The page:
By Kari Hawkins, Redstone Rocket StaffMarch 19, 2009
Leading by example - it's what a noncommissioned officer is committed to do from the first day they are promoted to a leadership position.
NCOs live the Army values. They are known as "The Backbone of the Army" and the professional trainers of the Soldier force. Their mission and the welfare of their Soldiers always come first. Their professionalism and care for Soldiers in their charge has ensured Army success both on and off the battlefield during a time of persistent and extended conflict.
The Army is recognizing the efforts, dedication and exemplary performance of its NCOs by proclaiming 2009 the Year of the Noncommissioned Officer. Secretary of the Army Pete Geren announced the year's special designation at the opening of the annual Association of the U.S. Army meeting in Washington, D.C. in October 2008.
In support of that acknowledgement, the Redstone-Huntsville Chapter of AUSA kicked off the community's recognition of the "Year of the NCO" at its annual Soldiers Breakfast on March 11 at the Officers and Civilians Club. And, with more than 200 young Soldiers from the 832nd Ordnance Battalion and NCO Academy in the audience, the AUSA chapter wanted to set an example by introducing them to one of the Army's most successful NCOs.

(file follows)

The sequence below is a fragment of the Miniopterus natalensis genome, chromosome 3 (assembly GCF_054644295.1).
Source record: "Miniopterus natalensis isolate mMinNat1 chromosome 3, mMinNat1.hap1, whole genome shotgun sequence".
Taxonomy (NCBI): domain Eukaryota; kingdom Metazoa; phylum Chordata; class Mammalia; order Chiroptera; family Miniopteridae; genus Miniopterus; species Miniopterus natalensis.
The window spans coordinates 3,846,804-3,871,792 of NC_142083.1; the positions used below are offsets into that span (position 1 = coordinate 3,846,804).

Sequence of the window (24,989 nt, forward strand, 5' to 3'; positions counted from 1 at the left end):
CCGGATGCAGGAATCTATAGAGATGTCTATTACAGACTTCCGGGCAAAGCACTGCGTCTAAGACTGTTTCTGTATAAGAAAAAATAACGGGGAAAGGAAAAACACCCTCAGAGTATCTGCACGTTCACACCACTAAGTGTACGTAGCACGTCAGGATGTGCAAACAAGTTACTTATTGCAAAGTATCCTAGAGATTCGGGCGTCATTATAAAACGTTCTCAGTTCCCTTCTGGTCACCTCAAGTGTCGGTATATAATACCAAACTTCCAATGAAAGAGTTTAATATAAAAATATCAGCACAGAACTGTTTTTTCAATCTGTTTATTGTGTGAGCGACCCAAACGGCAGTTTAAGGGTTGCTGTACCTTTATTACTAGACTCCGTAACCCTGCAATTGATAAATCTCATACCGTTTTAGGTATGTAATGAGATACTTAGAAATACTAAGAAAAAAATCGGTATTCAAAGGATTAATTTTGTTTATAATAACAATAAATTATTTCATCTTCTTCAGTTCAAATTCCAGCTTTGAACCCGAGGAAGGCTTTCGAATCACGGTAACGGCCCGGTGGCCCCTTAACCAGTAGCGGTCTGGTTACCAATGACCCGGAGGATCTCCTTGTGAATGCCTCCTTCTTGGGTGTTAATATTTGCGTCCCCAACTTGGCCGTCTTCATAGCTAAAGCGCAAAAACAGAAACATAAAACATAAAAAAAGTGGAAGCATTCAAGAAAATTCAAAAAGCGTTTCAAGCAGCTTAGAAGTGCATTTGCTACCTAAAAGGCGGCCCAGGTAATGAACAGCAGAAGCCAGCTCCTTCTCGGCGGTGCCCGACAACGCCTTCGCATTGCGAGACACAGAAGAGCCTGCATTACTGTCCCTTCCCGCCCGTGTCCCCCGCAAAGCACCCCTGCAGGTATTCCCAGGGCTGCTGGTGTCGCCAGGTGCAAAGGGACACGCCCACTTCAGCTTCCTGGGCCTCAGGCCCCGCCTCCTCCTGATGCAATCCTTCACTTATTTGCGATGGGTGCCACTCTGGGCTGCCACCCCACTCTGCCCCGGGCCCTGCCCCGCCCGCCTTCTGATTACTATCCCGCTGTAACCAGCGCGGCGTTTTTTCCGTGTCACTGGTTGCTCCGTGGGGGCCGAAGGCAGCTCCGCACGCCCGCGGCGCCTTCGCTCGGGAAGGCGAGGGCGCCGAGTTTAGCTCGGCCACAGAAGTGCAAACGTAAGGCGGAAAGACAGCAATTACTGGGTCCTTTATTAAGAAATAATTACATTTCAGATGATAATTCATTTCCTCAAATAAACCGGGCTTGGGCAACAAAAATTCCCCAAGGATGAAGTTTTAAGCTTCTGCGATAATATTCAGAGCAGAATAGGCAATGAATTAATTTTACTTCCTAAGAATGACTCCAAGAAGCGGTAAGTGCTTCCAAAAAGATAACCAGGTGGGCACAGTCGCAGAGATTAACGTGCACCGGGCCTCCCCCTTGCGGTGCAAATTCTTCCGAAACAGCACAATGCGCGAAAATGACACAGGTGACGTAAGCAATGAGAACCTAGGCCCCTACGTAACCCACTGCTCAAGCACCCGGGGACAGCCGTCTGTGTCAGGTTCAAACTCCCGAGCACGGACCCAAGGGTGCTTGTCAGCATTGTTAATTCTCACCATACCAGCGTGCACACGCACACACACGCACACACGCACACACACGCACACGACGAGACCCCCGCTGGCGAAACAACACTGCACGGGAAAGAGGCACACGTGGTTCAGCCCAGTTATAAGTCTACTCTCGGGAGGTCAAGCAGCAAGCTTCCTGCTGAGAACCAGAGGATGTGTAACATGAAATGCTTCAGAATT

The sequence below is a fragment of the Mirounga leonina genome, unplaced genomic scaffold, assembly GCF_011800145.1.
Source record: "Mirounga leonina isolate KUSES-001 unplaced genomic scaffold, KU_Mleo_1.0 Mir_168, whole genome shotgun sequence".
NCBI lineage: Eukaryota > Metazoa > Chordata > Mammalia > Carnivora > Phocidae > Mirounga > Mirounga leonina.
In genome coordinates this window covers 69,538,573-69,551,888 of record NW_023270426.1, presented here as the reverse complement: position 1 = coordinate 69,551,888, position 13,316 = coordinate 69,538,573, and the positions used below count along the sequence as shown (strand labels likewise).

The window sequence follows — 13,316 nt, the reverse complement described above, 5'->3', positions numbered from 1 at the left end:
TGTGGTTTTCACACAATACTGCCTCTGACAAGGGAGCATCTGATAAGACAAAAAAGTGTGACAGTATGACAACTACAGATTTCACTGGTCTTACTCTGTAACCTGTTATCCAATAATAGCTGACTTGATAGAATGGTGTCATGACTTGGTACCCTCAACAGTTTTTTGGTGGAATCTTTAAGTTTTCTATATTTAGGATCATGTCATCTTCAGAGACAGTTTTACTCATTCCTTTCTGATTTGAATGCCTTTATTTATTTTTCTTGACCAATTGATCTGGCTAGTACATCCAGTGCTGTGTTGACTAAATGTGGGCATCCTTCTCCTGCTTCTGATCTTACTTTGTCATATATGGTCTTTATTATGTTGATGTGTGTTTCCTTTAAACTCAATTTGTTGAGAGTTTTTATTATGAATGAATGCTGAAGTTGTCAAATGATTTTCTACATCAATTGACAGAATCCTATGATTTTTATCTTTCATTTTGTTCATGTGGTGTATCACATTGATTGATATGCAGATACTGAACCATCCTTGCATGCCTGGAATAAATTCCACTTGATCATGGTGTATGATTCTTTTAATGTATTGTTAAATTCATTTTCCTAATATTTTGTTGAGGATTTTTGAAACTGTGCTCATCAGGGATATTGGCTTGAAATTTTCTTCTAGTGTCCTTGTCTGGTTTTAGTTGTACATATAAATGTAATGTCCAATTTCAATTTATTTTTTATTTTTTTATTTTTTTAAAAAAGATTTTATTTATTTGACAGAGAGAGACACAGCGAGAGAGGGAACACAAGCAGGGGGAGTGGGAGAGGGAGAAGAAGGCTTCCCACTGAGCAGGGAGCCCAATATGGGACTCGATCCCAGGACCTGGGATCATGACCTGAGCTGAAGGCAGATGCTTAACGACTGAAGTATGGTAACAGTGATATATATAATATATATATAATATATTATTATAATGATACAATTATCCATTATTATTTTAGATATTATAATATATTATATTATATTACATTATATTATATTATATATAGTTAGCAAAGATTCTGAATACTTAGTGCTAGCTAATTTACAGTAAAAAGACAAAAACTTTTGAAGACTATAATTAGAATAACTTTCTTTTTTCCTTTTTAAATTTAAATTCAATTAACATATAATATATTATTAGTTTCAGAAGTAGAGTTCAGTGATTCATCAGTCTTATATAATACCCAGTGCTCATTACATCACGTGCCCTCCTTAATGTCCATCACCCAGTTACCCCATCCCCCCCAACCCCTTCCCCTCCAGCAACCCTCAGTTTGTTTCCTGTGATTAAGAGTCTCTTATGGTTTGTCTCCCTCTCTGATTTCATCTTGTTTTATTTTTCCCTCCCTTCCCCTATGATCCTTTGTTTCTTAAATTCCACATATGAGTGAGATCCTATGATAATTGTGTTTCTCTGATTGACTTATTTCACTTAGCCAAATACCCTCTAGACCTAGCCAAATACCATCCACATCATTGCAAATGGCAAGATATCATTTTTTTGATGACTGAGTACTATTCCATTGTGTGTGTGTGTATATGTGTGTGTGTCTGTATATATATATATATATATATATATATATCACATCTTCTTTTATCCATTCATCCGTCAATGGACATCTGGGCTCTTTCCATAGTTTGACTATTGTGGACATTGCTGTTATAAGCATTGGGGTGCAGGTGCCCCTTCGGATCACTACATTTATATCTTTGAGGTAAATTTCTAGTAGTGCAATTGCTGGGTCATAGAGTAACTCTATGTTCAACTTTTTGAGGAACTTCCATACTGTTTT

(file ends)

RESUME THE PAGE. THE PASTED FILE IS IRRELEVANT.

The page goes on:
The Soldiers heard what the Army's values are all about and the importance of NCOs to the Army mission from Command Sgt. Maj. Larry Taylor of the Joint Munitions and Lethality Life Cycle Management Command at Picatinny Arsenal, N.J.
The gratitude and support Geren expressed toward NCOs with the year's designation meant a lot to all Army NCOs, Taylor said. He added that AUSA has been especially effective in supporting the mission of the NCO and all Soldiers.
"You are leading the way in recognizing Soldiers," he said. "The Army is based on values. When we talk about values, Soldiers mean them from the heart. You also show those values.
"It is especially amazing and gratifying that organizations like the American Legion, AUSA and Veterans of Foreign Wars show honor and appreciation and support of the Soldier. In these days of high tempo and constant deployment, Soldiers truly deserve it."
Taylor said the support of the military is the highest it has been in 60 years. Huntsville is a community that leads by example in showing its support for Soldiers, he said.
The year's recognition of NCOs is being emphasized, Taylor said, for three reasons - to sustain and grow the NCO corps, to recognize the professionalism and dedication of the NCO corps, and to inform and educate the public on the NCO corps.
"It is a national treasure," Taylor said.
"The Secretary of the Army Pete Geren called NCOs the Army's heart and soul. Those are strong words of praise. They are words that are tough to live by. But I know the Army Chief of Staff Gen. George Casey will keep us the best corps in the world."
While NCOs are dedicated to the care of Soldiers, Taylor said it is the Soldiers who have earned the positive recognition from American citizens and citizens worldwide.
"You are the large reason why men and women hold the Army in such high regard," he told the Soldiers at the breakfast, many who receive their advanced individual training at Redstone.